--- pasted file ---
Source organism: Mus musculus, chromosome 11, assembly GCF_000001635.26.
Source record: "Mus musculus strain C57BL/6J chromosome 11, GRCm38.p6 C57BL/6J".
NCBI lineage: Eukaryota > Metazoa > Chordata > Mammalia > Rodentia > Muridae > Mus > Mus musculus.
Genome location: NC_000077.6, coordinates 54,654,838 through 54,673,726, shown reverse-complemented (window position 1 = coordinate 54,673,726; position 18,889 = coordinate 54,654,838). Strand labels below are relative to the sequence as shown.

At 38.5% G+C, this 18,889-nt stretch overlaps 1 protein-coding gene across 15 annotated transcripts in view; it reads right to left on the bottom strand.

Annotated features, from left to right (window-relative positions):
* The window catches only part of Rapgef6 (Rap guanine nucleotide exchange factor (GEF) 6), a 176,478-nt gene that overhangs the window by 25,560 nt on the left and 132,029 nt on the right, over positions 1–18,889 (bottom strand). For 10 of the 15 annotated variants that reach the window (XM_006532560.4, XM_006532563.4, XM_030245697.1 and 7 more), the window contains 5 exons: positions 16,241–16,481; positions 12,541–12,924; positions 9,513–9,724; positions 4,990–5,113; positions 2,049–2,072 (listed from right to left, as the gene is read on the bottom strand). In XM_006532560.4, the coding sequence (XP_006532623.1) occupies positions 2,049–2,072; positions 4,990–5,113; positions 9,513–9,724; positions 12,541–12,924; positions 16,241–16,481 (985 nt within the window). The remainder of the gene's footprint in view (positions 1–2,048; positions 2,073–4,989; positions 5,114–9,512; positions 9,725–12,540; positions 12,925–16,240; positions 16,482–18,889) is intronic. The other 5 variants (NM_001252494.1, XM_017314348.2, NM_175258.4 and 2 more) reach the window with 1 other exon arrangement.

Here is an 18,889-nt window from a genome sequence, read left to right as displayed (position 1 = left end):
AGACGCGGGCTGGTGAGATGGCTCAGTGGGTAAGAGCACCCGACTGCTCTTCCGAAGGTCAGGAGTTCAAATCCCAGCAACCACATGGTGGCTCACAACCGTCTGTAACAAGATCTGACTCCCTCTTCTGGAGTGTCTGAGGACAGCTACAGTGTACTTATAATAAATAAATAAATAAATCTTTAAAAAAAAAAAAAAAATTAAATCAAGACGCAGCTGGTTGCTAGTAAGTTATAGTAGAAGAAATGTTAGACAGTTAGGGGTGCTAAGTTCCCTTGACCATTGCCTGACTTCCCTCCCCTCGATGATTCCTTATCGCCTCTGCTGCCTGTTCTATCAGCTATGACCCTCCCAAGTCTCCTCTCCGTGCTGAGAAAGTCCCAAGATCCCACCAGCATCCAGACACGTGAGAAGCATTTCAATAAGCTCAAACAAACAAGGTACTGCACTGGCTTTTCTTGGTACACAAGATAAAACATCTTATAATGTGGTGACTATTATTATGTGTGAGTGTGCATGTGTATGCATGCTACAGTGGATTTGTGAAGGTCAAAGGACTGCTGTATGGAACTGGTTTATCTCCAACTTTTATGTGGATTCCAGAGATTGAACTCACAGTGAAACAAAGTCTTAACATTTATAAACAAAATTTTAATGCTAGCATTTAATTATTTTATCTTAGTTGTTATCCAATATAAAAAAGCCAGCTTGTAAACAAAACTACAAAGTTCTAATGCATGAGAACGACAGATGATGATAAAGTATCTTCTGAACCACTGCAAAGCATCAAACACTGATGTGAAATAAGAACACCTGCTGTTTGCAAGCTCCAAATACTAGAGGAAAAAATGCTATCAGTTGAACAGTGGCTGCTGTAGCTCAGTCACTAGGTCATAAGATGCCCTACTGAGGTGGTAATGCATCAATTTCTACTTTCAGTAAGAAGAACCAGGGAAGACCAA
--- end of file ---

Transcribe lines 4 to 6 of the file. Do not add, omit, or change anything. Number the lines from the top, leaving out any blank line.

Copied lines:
Genome location: NC_000077.6, coordinates 54,654,838 through 54,673,726, shown reverse-complemented (window position 1 = coordinate 54,673,726; position 18,889 = coordinate 54,654,838). Strand labels below are relative to the sequence as shown.

At 38.5% G+C, this 18,889-nt stretch overlaps 1 protein-coding gene across 15 annotated transcripts in view; it reads right to left on the bottom strand.

Annotated features, from left to right (window-relative positions):